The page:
Ann Arbor writer and musician Fred Reif recently brought to our attention his friendship with the late Fred Stanley, who, twenty years after cutting a record for Columbia with members of famed old-time string band the Skillet Lickers, settled in Detroit. Here is Mr. Reif’s biography of Fred Stanley. – Craig Maki
Fred Stanley was one of many country performers who had a brief association with commercial record companies in the 1920s and ’30s. Columbia Records released one 78rpm record by him in 1930: “The Tie That Binds” backed with “The Cottage By the Sea” (Columbia 15559-D). Stanley was a contemporary of Riley Puckett, Clayton McMichen, and Bert Layne, among others.
A 1971 edition of the magazine JEMF Quarterly (John Edwards Memorial Foundation Quarterly) reproduced a letter from Fred Stanley, who included a little biography of himself and his address in Detroit, Michigan. After reading Mr. Stanley’s letter, I wrote him a letter stating who I was, and that I would be interested in meeting him.
For the next five years, we wrote many letters back and forth. He sent me tapes of new songs he had written after picking up the guitar again (he put it down some 40 years earlier).
Stanley was born in Scott County, Tennessee, June 19, 1900. That’s about 100 miles south of Lexington, Kentucky, on U.S. Route 27. “We moved south of Rockwood, Tennessee, and farmed until I was fourteen years old,” he said. The family moved again to the town of Rockwood. At age 17, Stanley got a job with the painting gang for the Southern Railway Company, working from Danville, Kentucky, to Chattanooga, Tennessee. By 1920 his family had moved back to Scott County.
In 1921 the family moved to Stearns, Kentucky, and that is when he learned to play the guitar. Stanley recalled, “No one helped me learn the guitar. My brother showed me a chord card for the guitar, but I learned what I know, myself.”
Stanley first met fiddler Bert Layne of the Skillet Lickers in 1929. “He asked me if I ever played in front of an audience and, I said yes,” said Stanley. “Then he said ‘I am Bert Layne of the Skillet Lickers,’ and would I play with them at the Spring City (Tennessee) High School Auditorium?” Layne told him that guitarist Riley Puckett would not be there, but as it turned out, Puckett was at the show. “I was sure glad of that, because I always wanted to meet him,” he said. “That was the only time I ever played with Riley. The other members of the band included Bert Layne, Clayton McMichen, Lowe Stokes, and Clarence Higgins.”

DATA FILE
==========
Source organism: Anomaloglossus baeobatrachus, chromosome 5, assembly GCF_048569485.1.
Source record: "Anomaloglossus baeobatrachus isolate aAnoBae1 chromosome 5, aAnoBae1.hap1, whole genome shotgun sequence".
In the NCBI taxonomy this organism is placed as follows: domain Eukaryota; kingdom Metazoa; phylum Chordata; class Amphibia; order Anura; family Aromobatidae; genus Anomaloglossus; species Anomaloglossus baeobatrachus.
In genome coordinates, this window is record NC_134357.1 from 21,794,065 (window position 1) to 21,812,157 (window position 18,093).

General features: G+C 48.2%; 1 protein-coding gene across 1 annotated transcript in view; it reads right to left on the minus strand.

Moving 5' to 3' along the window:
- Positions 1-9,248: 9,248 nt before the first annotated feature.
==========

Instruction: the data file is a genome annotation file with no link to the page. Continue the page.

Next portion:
Soon after, Stanley wrote a letter to the Columbia Record Company, to ask for an audition. They told him to work his songs so as not to be less then two minutes and forty-five seconds, and not more than three minutes and fifteen seconds. Layne and McMichen of the Skillet Lickers told Stanley they would let him know when they were going to Atlanta to record. Stanley remembered, “I recorded two records (four sides). One [record] was released, but the other one was not.” Two songs, “The Boy In Blue” and “Railroad Lover,” were never released.
Stanley put down the guitar for many years before he moved north to Detroit in 1953. He worked with a painting contractor for six years. In 1959 he went into business for himself. When we began our correspondence in November 1971, Stanley was still painting. He couldn’t believe that it was some 41 years since he played with the Skillet Lickers. Still, one of his greatest memories was playing that one show with Riley Puckett, way back in 1929.
Stanley loved to pick his old Martin guitar. “I don’t try to keep up with this new stuff,” he said. “I just love to play the old tunes.”
“I play different from anybody,” he continued. “I don’t strum the guitar. I pick it. I play some like Riley Puckett.” In his many letters to me, he was always coming up with ideas for new songs.
In October 1975, Stanley went to Covington, Kentucky, to visit his old pal Bert Layne. Stanley recalled, “He invited some of the old bunch that had played with him throughout the years. We really had a ball!”
I have fond memories when reading his letters and listening to the small reel-to-reel tapes that he would send me of these old songs from another era. He wanted to get back into performing again, but it just never happened. I even heard from a promoter in England who was interested in bringing him over, but he was afraid to fly. He died July 1, 1994, at the age of 94 in Sterling Heights, Michigan.
Fred Reif © 2013
Fred Reif is a musician and writer from Saginaw, Michigan, who settled in Ann Arbor. During the 1970s he rediscovered a number of Michigan-based blues musicians and toured the world with several, including Lazy Lester, for whom Reif played washboard rhythm for more than 30 years. Reif writes for blues magazines with a focus on the music of Detroit. He has written an extensive history of music in Saginaw – “All of Me – A History of the Musicians of Saginaw, Michigan, 1850s–1950s” – Click here to learn more about it.